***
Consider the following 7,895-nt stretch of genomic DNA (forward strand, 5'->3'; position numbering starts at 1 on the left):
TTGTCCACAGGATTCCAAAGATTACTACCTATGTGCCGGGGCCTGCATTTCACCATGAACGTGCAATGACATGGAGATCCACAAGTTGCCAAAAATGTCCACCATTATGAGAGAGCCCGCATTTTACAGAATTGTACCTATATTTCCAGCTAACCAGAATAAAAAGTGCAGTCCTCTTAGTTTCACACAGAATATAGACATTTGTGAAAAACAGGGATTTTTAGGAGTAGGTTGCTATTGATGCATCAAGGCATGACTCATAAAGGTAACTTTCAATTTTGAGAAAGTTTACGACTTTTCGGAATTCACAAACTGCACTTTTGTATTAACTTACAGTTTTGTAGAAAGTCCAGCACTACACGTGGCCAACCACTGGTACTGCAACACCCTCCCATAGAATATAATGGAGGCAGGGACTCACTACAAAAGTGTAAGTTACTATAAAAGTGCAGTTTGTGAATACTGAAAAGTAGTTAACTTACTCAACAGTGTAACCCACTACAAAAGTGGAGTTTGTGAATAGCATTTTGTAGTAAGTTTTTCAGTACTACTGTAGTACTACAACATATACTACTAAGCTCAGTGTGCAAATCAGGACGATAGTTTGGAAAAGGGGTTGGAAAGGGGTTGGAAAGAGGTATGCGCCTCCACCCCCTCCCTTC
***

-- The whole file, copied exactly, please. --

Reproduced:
Consider the following 7,895-nt stretch of genomic DNA (forward strand, 5'->3'; position numbering starts at 1 on the left):
TTGTCCACAGGATTCCAAAGATTACTACCTATGTGCCGGGGCCTGCATTTCACCATGAACGTGCAATGACATGGAGATCCACAAGTTGCCAAAAATGTCCACCATTATGAGAGAGCCCGCATTTTACAGAATTGTACCTATATTTCCAGCTAACCAGAATAAAAAGTGCAGTCCTCTTAGTTTCACACAGAATATAGACATTTGTGAAAAACAGGGATTTTTAGGAGTAGGTTGCTATTGATGCATCAAGGCATGACTCATAAAGGTAACTTTCAATTTTGAGAAAGTTTACGACTTTTCGGAATTCACAAACTGCACTTTTGTATTAACTTACAGTTTTGTAGAAAGTCCAGCACTACACGTGGCCAACCACTGGTACTGCAACACCCTCCCATAGAATATAATGGAGGCAGGGACTCACTACAAAAGTGTAAGTTACTATAAAAGTGCAGTTTGTGAATACTGAAAAGTAGTTAACTTACTCAACAGTGTAACCCACTACAAAAGTGGAGTTTGTGAATAGCATTTTGTAGTAAGTTTTTCAGTACTACTGTAGTACTACAACATATACTACTAAGCTCAGTGTGCAAATCAGGACGATAGTTTGGAAAAGGGGTTGGAAAGGGGTTGGAAAGAGGTATGCGCCTCCACCCCCTCCCTTC